Buying with reason. Insights from Pebble Beach
Cliff Goodall’s view
08 September 2022 3 min read 15 images
Whereas the Italian and German cars presented and sold – or not sold – at the Pebble Beach auctions allowed us to draw conclusions about the Italian and the German brands' market trends in the last two weeks.
The 17 cars I’d like to examine today, American, British, Japanese, and beyond, indicate only one thing: more than the particular model, what teases buyers is the car itself, together with its individual history and characteristics. And not only that: the market, despite an undeniably positive liveliness, is governed by its own set of rules. The example of the 938 Talbot-Lago T150-C SS Teardrop Coupe by Figoni et Falaschi, also known as “Goutte d’Eau” - literally “water drop” is illuminating. I was stunned when an example from Gooding was sold for $13,420,000 last March, well over double what I considered to be the correct price.
At Pebble Beach, RM offered the one from the esteemed Oscar Davis Collection with an estimate of $9m-$11m. Strategically prudent? Hardly, because the hammer price was $7,265,000.
What happened? Perhaps, simply, it was Gooding’s car that went out of orbit and the price range has now returned to where we left it.
1938 Talbot-Lago T150-C SS Teardrop Coupe by Figoni & Falaschi sold for $7,265,000 (€7,295,875)
The trend towards price stability of important Pre-War cars was also confirmed by the Bugatti Type 57SC Atalante, Gooding’s top lot. Originally a 57S (therefore without a supercharger), it gained the C (compresseur) shortly after. One of the 17 examples equipped with Atalante bodywork, it is the pinnacle of road-legal Bugatti production. The last one to come to auction, with a similar history, was sold by Gooding in September 2020 for £7,855,000, roughly $10.4m at the time. The estimate of $10m-$12m was therefore spot on and the market confirmed this substantial stability when it sold for $10,345,000.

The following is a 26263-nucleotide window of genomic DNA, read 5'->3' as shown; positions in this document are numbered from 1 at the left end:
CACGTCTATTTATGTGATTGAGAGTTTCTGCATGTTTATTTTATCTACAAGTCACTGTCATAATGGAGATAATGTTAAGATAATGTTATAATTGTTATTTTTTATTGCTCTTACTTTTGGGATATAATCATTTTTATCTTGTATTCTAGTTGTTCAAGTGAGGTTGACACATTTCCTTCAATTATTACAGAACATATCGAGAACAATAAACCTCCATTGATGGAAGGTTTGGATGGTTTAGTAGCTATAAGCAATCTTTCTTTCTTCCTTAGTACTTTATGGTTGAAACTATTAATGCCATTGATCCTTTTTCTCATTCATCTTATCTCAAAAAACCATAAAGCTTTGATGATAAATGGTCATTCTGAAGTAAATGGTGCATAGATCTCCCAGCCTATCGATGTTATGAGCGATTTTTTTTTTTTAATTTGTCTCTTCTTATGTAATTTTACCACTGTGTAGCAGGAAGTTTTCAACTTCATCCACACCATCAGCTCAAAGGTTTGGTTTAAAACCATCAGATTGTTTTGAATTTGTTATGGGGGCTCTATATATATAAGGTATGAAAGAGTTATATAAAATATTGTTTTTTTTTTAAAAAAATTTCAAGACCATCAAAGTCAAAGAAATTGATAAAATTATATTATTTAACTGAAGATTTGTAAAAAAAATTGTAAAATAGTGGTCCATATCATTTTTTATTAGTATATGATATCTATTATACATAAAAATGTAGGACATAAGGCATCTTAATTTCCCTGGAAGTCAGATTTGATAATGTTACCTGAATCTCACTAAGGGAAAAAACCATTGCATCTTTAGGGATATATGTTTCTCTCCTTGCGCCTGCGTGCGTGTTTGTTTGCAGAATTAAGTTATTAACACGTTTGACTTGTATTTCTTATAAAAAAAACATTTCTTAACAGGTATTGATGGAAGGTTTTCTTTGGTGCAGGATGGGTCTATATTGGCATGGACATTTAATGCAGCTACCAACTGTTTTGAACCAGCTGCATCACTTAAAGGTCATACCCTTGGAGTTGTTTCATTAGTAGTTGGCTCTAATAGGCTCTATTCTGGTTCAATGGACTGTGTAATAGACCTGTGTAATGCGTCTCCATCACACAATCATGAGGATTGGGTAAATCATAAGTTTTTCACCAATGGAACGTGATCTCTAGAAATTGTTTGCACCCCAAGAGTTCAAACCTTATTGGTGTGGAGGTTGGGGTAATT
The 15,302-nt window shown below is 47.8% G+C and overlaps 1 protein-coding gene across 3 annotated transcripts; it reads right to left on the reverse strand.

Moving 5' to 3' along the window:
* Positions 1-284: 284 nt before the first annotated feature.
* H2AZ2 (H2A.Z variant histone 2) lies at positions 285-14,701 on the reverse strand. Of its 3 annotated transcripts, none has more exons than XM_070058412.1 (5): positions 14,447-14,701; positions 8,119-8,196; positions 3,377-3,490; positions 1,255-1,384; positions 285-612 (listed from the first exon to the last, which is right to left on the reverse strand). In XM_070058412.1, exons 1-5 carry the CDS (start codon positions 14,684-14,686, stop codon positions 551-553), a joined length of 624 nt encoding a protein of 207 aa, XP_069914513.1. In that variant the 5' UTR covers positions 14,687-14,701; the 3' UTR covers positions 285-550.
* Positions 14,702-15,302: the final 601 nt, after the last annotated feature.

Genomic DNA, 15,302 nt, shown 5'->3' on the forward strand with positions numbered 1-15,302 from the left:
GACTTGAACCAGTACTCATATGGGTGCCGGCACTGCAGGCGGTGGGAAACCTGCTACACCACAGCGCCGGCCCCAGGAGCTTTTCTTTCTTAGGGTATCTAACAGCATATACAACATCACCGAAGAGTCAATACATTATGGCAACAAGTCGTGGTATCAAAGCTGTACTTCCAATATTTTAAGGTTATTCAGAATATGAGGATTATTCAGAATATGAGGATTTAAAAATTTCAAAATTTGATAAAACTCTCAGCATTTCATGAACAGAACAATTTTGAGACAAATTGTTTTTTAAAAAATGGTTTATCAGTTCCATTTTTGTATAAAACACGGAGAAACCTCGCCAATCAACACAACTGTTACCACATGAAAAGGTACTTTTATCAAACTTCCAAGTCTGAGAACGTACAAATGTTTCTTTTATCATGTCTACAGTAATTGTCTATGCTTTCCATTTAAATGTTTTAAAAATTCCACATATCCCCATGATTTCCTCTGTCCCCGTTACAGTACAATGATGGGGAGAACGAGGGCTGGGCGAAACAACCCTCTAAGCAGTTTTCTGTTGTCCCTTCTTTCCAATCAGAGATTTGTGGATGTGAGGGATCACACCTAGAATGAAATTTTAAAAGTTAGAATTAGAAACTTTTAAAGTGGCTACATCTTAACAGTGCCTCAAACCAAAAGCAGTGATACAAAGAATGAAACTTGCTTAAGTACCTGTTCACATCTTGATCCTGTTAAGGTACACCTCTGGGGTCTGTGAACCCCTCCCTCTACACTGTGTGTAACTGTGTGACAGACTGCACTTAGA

1937 Bugatti Type 57SC Atalante sold for $10,345,000 (€10,388,965)
Turing our attention momentarily to the “Italian” Bugatti, the one produced from 1991 to 1995 with the EB110, we find another demonstration of the increased interest for models closer to us: the EB110 SS offered by Gooding from 1994 with just 991 km to its credit from new, confirmed the vertical growth in the price of these models: from the previous record of $2,755,000 to this more than impressive $3,167,500. How far can it go?
1994 Bugatti EB110 Super Sport sold for $3,167,500 (€3,180,960)
Analysing Jaguar is slightly more complex: The E-Types offered by Gooding went well, both examples with the outside bonnet locks, a coupe and a roadster. The Coupe (one of just 12 built) returned to the top by selling for $632,000, while the Roadster at $483,500 set the new record for the model.
1961 Jaguar E-Type Series I 3.8-Litre Roadster sold for $483,500 (€485,550)
In contrast, Bonhams failed to sell their Jaguar E-Type Lightweight. Since 2017 no example has come up for sale at auction and, curiously, the last one to do so was this exact same model offered at this event. At the time, it was sold for $8m and the estimate of $7m-$8m seemed artificially low to me, but when offers stopped coming in at $6,300,000 the signal was a very bad one. In five years it has lost 20% of its value… As a result, Gooding’s 2020 Jaguar E-Type Lightweight continuation also struggled to receive offers and when these stopped at $1.05 million, far from the $1.2m-$1.5m expected, the owner took it home.
1963 Jaguar E-Type Lightweight Competition went unsold at $6,300,000 (€6,326,775)